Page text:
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Caring for the mentally ill: An obligation we owe to ourselves

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Last Monday morning, Vincentians awoke to a tale of mayhem and murder without precedent in this country. For, in the space of a few hours, beginning late Monday night and continuing into the early hours of Tuesday morning, an assailant carved a blood soaked path of destruction from Campden Park to Kingstown Park, leaving four dead victims in his wake, all of them bludgeoned to death with a stone or brick to their heads.

Vincentians are distraught, terrified, and utterly perplexed at the extraordinary randomness of these killings. Fear thrives where the world appears unintelligible. But if the eye witnesses’ accounts of the erratic and confused behaviour of the alleged killer at the multiple scenes of the killings are indeed correct, they point to an area of public safety that Vincentians have utterly ignored: the treatment of the mentally ill.{{more}}

We cannot at this point divine the motivations and intentions of the alleged killer. But we do know this: the plague of violence in St Vincent and the Grenadines is not only a reflection of the grievances, greed, and ignorance of aggrieved people. Rather, some of this violence is also directly attributable to a subset of the mentally ill among us, whose descent into pathological behaviours is reflective of the systemic deficiencies in our treatment of the mentally ill.

Kingstown is, in fact, a living laboratory of Vincentians’ refusal to confront the predicament of the mentally ill. It is virtually impossible to walk through our streets without having to navigate an encounter with someone who is mentally ill. Some beg. Some sleep under the galleries. Some scour and scamper through the public garbage bins in search of sustenance. And while it is certainly true that not all persons engaged in these activities are mentally ill, it is equally true that for too many of our mentally ill, the Vincentian streets become their Last Saloon.

The price for membership in this saloon is huge. For mental illness is also often accompanied by physical illness. The lives of the mentally ill on Vincentian streets is dreadful – nasty, brutish, and short. And mentally ill women face the additional burden of sexual exploitation and sexual assault by men who are quite often indisputably sane.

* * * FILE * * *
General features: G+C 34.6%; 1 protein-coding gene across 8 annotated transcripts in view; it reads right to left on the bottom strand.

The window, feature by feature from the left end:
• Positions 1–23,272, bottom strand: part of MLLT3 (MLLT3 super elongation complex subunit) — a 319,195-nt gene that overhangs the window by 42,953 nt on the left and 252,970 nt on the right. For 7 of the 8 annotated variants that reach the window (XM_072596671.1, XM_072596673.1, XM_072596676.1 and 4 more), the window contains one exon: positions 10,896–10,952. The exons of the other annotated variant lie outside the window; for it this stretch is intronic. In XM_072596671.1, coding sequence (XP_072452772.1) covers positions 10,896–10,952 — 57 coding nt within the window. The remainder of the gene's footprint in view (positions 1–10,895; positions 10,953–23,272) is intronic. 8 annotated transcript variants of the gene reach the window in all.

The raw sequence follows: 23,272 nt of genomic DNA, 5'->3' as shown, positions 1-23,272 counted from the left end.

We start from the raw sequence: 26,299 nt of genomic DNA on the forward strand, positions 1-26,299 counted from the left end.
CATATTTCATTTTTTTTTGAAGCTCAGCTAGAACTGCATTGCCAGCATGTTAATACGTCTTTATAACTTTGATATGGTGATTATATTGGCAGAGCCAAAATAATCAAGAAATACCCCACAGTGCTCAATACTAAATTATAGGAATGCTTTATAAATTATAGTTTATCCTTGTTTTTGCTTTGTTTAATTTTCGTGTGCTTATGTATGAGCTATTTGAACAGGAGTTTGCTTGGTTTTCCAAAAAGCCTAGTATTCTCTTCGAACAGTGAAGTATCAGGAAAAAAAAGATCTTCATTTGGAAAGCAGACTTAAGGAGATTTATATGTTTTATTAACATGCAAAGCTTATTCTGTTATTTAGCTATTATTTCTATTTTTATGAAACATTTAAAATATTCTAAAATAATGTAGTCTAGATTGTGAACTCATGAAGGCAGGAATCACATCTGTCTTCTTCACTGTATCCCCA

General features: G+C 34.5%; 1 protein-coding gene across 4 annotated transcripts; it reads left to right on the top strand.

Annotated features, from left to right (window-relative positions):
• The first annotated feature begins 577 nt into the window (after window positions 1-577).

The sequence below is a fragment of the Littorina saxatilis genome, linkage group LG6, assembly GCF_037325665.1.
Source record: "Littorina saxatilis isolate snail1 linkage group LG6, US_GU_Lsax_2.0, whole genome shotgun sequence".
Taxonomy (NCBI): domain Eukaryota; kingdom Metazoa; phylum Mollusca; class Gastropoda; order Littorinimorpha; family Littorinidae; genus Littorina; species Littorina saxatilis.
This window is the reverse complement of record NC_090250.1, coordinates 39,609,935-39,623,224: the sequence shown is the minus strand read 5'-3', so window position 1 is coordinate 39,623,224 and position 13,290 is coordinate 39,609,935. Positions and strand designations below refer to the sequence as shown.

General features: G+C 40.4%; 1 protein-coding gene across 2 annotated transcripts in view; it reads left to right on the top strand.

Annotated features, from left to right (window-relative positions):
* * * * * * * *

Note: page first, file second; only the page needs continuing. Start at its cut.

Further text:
The streets may be the Last Saloon for too many of our mentally ill, but it is their homes which are the first incubators of all of them. The movement of the mentally ill from the homes to the streets is not particularly difficult to understand. Two things apply. As is the case for everyone else, mentally ill people age – and if the first seeds of illness had begun in childhood, by the time they are adults, they may simply be beyond the control of their families. Second, and allied to the first point, over time, families can become overwhelmed with caring for their mentally ill. Under these circumstances, the road beckons as the last refuge of the mentally ill. And what had begun as private pain could and sometimes does escalate into public menace.

Insanity relieves perpetrators of legal responsibility for the crimes they might commit while insane. A legally insane person cannot stand trial. To be sure, insanity, as defined in a court of law, and insanity, as defined by medical experts, are not necessarily one and the same. But for the victims, and the public at large, these distinctions are quite irrelevant. The only meaningful question is this: how do we protect ourselves against the crazed actions of the criminally insane?

The answer to this question is one word: compassion. We show compassion when we put in place a set of mechanisms and processes which encourage and permit the early diagnosis and treatment of mental illness. We show compassion when we offer families meaningful support to aid them in their care of the mentally ill, and particularly as they age. We show compassion when we treat mental illness not as a symptom of deeper character flaws or moral weakness, but simply as another ailment in our imperfect bodies. We show compassion when we do not ostracize or exploit the mentally ill, but defend their rights as valued members of the Vincentian family. And it is absolutely compassionate to permanently, and humanely, confine those whom our medical experts certify as posing a lethal threat to themselves and others.

Life will never be without risk and government cannot be everywhere every time. But in a world which brings new stresses to more fragile or vulnerable minds every day, caring for the mentally ill is not simply a gift we give to them. It is also an obligation we owe to ourselves. We cannot deter the criminally insane. But with proper medical treatment, we can reduce the threat they pose to themselves and the broader Vincentian society. This we must do now.

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